A first look at coral reefs in the Vatu-i-Ra Seascape

Assessing coral reefs for cyclone damage and coral bleaching
March 11, 2016
Diving Nigali Passage in Gau
March 16, 2016

BY: Sangeeta Mangubhai

Our first dives were in and around the Vatu-i-Ra Conservation Park, which has been proposed as a conservation area by local communities from Nakorotubu District, as part of a unique partnership with local dive tourism operators and the Ra Provincial Office, supported by the Wildlife Conservation Society. We knew the eye Cyclone Winston passed over Ra, destroying up to 90 percent of people’s homes throughout the province, while churning up the sea in its path – so we were expecting some damage to the reefs.

As we headed out to our first dive site we saw Vatu-i-Ra in the distance, an island of cultural and historical importance to the village of Nasau, and home to nine species of breeding seabirds. With more than 20,000 pairs of breeding Black Noddies (Anous tenuirostris), the island is recognised as an Important Bird and Biodiversity Area. What was apparent, even at a distance was that almost all of the trees on Vatu-i-Ra Island seemed to be stripped of their leaves and very few seabirds could be seen. Without the leaves for cover, aboreal nests or chicks will not survive. We will know more next month when BirdLife International, NatureFiji-MareqetiViti and the Wildlife Conservation Society partner up, to do detailed assessments of the island and surrounding reefs.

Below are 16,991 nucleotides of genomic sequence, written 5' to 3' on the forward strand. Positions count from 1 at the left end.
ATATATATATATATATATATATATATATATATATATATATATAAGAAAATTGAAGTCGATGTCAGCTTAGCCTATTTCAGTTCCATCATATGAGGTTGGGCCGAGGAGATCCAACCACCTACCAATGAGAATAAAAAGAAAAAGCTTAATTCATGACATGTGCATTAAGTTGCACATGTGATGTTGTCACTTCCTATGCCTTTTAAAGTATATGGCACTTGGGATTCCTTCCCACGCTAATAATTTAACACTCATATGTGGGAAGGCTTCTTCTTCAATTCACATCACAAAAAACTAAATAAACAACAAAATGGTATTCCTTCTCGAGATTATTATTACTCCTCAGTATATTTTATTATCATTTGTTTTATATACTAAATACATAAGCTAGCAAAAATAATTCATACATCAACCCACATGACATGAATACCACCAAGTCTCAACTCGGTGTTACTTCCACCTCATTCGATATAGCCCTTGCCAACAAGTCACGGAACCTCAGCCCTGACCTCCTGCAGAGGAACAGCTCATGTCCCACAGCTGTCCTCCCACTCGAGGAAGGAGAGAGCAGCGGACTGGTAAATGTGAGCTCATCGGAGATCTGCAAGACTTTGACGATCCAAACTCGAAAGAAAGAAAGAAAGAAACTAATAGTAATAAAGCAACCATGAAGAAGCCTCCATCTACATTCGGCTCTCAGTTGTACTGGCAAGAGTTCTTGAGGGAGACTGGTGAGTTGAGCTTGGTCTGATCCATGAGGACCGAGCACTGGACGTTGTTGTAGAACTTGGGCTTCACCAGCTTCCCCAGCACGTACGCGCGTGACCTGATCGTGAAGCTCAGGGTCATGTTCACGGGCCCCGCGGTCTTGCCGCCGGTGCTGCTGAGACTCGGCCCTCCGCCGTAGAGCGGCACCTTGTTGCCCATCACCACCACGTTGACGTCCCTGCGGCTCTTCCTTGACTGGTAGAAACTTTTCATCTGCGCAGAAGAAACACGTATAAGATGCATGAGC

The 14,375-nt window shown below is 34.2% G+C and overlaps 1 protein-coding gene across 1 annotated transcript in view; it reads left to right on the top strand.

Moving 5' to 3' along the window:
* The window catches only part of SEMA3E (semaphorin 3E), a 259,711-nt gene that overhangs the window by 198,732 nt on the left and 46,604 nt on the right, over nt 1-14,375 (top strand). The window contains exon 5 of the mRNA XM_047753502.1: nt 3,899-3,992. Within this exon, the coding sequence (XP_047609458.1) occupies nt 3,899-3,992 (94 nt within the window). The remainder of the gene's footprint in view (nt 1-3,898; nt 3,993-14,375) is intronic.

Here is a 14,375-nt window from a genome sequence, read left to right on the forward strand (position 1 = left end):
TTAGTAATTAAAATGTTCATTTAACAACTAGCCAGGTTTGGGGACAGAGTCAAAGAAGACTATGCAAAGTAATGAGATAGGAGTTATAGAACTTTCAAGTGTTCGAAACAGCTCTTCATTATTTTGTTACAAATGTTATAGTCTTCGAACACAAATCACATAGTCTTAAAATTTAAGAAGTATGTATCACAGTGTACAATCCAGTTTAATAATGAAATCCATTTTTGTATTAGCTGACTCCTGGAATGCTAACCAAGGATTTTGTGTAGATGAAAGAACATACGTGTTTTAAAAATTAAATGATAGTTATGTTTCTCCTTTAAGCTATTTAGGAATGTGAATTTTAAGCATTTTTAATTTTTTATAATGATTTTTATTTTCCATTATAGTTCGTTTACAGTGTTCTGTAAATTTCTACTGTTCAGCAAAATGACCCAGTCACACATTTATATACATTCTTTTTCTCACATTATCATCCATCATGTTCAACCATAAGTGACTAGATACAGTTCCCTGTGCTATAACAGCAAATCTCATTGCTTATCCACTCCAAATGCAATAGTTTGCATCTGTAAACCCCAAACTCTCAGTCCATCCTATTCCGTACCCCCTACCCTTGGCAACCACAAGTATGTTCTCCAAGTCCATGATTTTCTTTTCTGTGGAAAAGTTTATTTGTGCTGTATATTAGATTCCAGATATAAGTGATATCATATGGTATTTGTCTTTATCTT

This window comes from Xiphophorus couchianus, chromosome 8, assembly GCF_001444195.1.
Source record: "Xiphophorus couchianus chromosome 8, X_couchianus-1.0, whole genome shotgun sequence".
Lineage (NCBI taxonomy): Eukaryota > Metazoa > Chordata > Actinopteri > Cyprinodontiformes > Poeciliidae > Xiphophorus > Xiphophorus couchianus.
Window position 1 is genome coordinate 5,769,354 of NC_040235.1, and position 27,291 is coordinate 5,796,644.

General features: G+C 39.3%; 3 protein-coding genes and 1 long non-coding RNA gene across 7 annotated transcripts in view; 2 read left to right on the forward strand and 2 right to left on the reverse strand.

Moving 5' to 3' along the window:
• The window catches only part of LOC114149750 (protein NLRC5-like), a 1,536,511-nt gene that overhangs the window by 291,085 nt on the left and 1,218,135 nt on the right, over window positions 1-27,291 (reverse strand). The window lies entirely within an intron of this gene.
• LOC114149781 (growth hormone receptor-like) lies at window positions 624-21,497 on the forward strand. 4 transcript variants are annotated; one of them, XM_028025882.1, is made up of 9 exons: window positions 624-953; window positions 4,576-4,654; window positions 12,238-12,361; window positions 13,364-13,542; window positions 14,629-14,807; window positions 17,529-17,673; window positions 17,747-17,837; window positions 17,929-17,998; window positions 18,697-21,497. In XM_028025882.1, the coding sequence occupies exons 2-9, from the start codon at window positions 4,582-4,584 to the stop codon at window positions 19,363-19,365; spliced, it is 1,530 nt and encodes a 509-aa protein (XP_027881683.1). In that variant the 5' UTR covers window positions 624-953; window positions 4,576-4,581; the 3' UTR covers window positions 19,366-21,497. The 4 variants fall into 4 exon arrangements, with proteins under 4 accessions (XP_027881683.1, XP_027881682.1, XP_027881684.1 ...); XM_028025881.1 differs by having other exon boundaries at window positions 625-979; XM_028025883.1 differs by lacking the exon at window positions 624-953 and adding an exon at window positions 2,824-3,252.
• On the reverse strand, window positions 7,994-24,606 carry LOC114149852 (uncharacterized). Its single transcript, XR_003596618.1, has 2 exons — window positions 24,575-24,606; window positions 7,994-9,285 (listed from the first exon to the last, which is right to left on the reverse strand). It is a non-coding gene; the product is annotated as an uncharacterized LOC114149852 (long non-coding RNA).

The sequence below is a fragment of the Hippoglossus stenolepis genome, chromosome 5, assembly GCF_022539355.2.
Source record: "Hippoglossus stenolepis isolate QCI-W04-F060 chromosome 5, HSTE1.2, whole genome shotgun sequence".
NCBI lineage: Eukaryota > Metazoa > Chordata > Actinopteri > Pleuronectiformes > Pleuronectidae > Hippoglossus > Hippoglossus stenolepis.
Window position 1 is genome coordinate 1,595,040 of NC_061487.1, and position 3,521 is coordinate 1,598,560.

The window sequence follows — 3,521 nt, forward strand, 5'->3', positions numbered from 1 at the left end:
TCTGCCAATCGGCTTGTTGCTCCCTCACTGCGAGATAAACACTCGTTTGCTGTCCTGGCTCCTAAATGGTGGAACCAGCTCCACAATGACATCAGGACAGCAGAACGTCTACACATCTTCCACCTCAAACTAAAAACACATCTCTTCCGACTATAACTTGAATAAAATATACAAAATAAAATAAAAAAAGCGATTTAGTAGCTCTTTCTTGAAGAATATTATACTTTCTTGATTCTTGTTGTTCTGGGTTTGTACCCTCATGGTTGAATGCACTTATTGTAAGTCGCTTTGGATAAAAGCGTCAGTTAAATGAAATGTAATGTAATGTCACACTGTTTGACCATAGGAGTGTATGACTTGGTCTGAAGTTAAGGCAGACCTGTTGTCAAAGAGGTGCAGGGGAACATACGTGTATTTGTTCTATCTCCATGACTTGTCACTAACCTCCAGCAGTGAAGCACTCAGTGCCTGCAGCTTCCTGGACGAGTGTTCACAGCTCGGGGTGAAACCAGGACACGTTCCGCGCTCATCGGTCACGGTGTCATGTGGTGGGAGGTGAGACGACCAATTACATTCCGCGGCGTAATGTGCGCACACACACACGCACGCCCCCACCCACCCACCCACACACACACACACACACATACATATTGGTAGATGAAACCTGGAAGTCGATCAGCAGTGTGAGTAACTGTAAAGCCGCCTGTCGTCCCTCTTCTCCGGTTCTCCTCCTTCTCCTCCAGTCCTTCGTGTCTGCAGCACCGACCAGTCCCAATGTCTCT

As I rolled back off the skiff into the water for my first dive, I was dreading what was below the surface. As I opened my eyes and descended down to 20 meters, I was surprised by the condition of the reef. While there were broken branching and plating corals, and larger coral heads that had fallen over in the storm surge, the majority of the reef, for most part, was intact. Hard corals which are critical for building coral reefs and for providing a home and shelter for small fish and invertebrates, were still abundant at all depths including in the shallows. In fact the cyclone seemed to have churned up the water, and fish schools with thriving on abundance of plankton (small microscopic animals) in the water column.

What was missing though, were the beautiful colourful soft corals and sea fans that Fiji is well-known for, and for which divers travel across the world to visit. Wind and wave action had uprooted both soft coral and sea fans, leaving behind bare scoured rock surfaces. Within two weeks of the cyclone, these areas were already covered in a fine layer of green turf algae.

However, as long as there are enough herbivorous fish in the water, over time this layer of turf algae will be mown down (eaten) by these fish, and the hard and soft corals that survived will spawn and produce larvae that will settle and recruit back onto the reefs. Disturbances such as cyclones can actually be good for reefs, as it opens up spaces and can allow new species to settle, provided the damage is not catastrophic. I am relieved to see that the damage to the Vatu-i-Ra Conservation Park and surrounding reefs is not catastrophic, and those reefs will continue to thrive and remaining productive. If well protected, the conservation park may provide a refuge for coral and reef fish species, and help reseed adjacent reefs.

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